PhysLink.com Logo
Science Fair Supplies Sale
Science Fair Supplies Sale

Question

Does ozone occur naturally at ground level and is it safe to breathe?
Asked by: Bill Bryan

Answer

Ozone or tri-oxygen (O3) is mostly prominent in the earths atmosphere (20-50 Km above the surface of the earth).

It is produced when oxygen molecules (O2) dissociate into their constituent atoms under the influence of UV-C radiation (below 240 nm) and then combine with O2 molecules to form ozone. Ozone can also be formed in the lower atmosphere from nitrogen oxides and other pollutants by photochemical reactions. The most common way to make ozone is to pass O2 molecules through an electrical discharge. Indeed, when using an electric drill the strong odour that can usually be detected is actually ozone.

In any significant quantities ozone is not safe to breathe as it is an exceptionally good oxidizing agent and will attack living cells and tissue within the human body.
Answered by: Kevin Parker, B.S., Chemistry Graduate, Midlands UK


Answer

Ozone is produced as a result of many factors, some are man-made, some originate from the nature. It is produced as a result of ionization of oxygen in the air. The most common nature factors are ultraviolet light and lightning bolts, while man-made are laser printers or photocopiers. Ozone is a toxic gas, blue in color, with sharp, pungent odour. In some countries, such as Germany, low concentrations of ozone are used in therapy as a potent disinfection agent. Others, such as USA disallow such practices.

As an interesting fact of trivia: ozone is produced in your body by the white blood cells, which allows them to fight infection more effectively.
Answered by: Alexander Shapiro, Computer Science Undergrad Student, TAU, Tel-Aviv


Answer

Ozone occurs very rarely at ground level, and usually it is due to lightning. Free oxygen in the atmosphere is even more rare, and because of the electrons, oxygen rapidly combines with other elements. The most common state of oxygen is O2, which is 2 oxygen molecules sharing the orbits of a few of their outer electrons. However, in certain instances, especially when very high energies are applied, the O2 molecule picks up a third oxygen, becoming O3 - ozone. Ozone is an unstable molecule and over time will decompose into O2 and a free Oxygen. The layer of ozone in the upper atmosphere is continually disintegrating and being replenished. Ozone is not specifically toxic, but is dangerous to breathe, it causes or contributes to asthma and breathing difficulties. The main cause or contributor to low-level ozone is air pollution from automobiles and gas stations. In a temperature inversion, auto exhaust and free vaporized gasoline sit under sunlight and the resultant stew of chemicals produces a number of nasty things that also include ozone. Ozone is a main component of smog. So - for the short answers: Lightning produces ozone naturally at ground level, cars + gas stations contribute heavily to man-made ozone, and ozone is harmful to your health but will not kill you outright.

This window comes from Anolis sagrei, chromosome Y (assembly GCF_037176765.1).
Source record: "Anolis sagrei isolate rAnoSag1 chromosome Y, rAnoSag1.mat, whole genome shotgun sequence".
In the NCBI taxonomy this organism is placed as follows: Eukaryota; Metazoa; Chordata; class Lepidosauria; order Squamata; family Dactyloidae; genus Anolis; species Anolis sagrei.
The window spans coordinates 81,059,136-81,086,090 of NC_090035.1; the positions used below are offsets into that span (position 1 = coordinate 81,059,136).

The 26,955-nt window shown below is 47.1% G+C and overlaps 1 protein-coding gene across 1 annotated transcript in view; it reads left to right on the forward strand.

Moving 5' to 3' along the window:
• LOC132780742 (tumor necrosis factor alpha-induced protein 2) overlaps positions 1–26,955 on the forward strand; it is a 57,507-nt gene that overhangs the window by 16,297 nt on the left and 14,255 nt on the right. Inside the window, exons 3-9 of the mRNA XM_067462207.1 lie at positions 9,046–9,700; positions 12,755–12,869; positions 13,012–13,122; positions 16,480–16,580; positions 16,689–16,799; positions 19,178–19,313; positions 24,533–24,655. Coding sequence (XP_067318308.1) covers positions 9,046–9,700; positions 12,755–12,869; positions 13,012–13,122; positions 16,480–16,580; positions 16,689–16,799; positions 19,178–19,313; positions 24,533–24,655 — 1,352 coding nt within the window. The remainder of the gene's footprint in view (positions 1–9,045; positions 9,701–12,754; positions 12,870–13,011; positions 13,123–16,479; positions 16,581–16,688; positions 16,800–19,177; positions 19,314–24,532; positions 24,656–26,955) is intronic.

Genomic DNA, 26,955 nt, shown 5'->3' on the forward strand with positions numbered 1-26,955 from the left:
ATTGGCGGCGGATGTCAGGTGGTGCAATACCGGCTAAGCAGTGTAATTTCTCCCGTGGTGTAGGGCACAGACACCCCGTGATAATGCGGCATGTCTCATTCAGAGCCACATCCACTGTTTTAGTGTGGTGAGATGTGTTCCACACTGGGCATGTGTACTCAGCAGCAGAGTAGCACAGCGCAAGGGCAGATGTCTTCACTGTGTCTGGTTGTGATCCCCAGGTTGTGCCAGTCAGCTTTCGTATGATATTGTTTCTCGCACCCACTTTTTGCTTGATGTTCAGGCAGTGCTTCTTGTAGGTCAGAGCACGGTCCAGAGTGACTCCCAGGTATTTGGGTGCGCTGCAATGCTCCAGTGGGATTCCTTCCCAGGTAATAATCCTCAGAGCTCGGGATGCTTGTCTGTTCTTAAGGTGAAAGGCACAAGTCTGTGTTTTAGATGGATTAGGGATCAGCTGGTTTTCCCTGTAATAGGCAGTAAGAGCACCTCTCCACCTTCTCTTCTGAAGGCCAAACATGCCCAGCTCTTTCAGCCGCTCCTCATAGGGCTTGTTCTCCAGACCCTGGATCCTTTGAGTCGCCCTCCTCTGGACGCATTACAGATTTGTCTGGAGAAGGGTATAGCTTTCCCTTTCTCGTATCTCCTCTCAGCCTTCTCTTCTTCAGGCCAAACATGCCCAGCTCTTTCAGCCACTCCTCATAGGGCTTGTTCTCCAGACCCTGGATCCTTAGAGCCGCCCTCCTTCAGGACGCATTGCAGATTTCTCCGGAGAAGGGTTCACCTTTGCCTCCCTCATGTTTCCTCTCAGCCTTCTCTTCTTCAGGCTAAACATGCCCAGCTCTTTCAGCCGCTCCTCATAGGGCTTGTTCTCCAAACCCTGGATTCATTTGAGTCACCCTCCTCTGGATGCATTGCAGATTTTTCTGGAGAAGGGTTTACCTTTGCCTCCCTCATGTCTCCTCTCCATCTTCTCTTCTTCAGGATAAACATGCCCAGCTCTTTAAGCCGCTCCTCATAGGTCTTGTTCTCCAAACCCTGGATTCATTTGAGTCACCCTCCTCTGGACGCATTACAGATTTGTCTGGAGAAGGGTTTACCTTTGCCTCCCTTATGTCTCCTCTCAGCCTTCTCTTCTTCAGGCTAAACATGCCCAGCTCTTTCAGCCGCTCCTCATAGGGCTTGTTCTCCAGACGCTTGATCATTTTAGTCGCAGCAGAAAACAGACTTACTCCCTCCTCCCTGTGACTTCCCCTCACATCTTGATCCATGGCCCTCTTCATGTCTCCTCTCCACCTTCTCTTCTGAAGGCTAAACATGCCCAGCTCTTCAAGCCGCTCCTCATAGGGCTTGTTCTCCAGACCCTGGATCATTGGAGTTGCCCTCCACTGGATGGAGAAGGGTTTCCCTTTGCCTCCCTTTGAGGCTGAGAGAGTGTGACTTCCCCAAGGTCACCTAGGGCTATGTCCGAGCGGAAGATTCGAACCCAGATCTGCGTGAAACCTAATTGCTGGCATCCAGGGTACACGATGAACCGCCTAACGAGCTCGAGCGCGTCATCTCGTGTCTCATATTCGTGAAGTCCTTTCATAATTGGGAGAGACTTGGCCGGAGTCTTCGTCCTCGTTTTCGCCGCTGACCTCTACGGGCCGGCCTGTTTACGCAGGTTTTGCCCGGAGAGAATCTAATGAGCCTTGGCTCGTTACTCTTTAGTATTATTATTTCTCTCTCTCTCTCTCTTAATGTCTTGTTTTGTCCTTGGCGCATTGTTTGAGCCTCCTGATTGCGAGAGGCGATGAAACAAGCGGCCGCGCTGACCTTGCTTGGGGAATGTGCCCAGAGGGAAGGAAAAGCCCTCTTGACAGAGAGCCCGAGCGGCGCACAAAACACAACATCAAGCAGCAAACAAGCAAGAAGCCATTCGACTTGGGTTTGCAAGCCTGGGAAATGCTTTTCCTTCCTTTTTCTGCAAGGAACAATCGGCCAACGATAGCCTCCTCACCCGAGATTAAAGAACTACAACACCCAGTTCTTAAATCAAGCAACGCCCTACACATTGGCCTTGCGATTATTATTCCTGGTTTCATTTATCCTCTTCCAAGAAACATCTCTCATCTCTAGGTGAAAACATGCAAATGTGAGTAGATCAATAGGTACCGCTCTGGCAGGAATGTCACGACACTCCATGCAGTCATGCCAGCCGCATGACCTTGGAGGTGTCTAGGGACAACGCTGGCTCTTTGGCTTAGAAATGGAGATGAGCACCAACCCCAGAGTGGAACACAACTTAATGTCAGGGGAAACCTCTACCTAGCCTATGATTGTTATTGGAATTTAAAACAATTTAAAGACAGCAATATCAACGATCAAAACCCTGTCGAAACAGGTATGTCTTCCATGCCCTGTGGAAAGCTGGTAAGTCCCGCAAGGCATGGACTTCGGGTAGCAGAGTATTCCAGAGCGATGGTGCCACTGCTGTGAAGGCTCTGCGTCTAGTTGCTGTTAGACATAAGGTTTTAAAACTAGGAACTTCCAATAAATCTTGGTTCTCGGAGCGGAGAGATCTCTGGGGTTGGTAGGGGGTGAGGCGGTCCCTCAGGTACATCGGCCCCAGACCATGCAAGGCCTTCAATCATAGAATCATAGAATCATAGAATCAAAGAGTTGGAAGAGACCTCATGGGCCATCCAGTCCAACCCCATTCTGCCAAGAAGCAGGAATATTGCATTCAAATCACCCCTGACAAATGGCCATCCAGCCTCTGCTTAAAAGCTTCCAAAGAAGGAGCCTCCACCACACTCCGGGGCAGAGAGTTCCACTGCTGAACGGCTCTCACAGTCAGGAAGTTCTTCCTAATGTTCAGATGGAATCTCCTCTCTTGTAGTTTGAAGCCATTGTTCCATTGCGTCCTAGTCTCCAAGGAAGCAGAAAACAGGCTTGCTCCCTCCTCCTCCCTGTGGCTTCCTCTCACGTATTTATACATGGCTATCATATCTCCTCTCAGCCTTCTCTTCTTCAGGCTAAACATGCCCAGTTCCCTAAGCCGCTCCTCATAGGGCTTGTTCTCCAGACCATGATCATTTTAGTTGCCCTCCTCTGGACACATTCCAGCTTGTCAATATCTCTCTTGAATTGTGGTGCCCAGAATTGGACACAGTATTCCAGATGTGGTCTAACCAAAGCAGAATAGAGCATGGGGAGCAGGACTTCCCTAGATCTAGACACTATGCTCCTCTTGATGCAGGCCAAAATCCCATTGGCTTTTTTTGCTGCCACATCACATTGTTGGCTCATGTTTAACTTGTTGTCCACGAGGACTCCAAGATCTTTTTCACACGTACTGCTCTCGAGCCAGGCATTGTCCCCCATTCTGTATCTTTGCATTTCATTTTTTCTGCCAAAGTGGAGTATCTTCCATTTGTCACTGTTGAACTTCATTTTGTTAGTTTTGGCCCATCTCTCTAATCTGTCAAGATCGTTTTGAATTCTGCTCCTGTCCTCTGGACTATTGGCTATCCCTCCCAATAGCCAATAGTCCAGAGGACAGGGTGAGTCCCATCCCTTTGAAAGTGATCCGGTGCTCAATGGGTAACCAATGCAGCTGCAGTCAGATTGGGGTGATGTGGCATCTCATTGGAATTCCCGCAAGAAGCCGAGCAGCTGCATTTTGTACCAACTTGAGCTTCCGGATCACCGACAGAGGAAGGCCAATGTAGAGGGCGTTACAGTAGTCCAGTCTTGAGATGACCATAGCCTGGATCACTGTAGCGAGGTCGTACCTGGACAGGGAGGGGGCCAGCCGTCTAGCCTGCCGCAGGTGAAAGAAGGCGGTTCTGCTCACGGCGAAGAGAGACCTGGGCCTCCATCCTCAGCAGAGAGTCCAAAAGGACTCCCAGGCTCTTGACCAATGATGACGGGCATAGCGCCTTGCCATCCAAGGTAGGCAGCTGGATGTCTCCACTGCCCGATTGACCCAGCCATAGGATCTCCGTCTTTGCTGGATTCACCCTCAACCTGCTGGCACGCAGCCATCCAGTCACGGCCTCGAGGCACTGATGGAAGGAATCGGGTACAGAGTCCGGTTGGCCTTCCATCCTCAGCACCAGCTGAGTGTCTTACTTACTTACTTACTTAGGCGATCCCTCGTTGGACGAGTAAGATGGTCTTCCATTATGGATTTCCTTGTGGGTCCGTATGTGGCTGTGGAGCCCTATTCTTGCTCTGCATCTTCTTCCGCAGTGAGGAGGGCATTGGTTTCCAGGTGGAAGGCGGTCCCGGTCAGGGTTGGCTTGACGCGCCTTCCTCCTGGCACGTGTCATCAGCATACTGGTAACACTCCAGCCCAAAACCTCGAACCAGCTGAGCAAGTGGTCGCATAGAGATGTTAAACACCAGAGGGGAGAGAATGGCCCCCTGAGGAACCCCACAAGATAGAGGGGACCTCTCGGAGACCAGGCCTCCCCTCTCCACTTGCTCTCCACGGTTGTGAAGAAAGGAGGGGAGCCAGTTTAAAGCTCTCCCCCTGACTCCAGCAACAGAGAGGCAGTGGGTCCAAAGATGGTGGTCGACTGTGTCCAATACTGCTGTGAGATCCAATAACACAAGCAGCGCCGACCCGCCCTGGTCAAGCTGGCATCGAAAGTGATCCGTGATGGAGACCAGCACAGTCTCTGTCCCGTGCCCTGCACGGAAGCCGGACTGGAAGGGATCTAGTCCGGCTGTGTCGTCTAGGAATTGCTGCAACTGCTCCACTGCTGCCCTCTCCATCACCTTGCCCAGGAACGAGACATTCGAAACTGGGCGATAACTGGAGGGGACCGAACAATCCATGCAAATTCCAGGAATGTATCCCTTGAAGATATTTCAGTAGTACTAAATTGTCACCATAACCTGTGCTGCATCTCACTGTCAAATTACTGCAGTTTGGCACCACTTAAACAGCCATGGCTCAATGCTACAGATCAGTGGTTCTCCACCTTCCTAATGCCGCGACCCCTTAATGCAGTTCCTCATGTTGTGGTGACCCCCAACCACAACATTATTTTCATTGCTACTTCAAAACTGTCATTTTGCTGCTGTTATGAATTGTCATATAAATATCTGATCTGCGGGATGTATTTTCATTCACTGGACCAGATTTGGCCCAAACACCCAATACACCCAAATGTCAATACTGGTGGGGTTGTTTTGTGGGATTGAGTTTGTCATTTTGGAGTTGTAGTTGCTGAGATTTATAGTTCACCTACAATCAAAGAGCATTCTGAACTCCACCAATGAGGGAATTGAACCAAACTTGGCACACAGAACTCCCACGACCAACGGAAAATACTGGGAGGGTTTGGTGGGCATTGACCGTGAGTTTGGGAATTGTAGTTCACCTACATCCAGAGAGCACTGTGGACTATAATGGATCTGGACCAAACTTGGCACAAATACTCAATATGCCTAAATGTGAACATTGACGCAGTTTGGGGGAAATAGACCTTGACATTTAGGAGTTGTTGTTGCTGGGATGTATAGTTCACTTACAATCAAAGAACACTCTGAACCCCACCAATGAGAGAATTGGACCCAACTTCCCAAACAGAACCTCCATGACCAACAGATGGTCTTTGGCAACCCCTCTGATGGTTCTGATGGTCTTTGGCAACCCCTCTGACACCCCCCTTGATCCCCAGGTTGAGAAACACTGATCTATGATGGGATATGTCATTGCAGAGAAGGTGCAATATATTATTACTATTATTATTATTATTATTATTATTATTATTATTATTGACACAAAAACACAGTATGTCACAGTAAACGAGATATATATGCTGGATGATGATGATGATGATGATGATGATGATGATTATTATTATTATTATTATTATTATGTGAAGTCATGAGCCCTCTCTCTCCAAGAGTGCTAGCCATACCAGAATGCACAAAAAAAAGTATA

Answered by: Frank DiBonaventuro, B.S., Air Force Officer, Physics grad, The Citadel


Answer

Ozone can occur at ground level. It is one product of "smog". It is produced in small amounts by lightning discharges. It is also produced by 254 nm ultraviolet radiation from "germicidal" mercury lamps as a photochemical reaction product with oxygen. It is a powerful oxidizing agent, which is extremely toxic. The IDLH (Immediate Danger to Life and Health) concentration of ozone is only 5 ppm, 6 times the intrinsic toxicity of hydrogen fluoride at 30 ppm! The 8 hr. time weighted average [TWA] concentration limit for exposure to O3 set by OSHA is 0.1 ppm, compared to 3 ppm for HF, or 1/30 the permissible TWA concentration of HF.
Answered by: Vince Calder, Ph.D., physical chemist (retired)


Get $10 OFF glasses at EyeBuyDirect.com

Science Quote

'If you want to live a happy life, tie it to a goal, not to people or things.'

Albert Einstein
(1879-1955)


All rights reserved. © Copyright '1995-'2017 PhysLink.com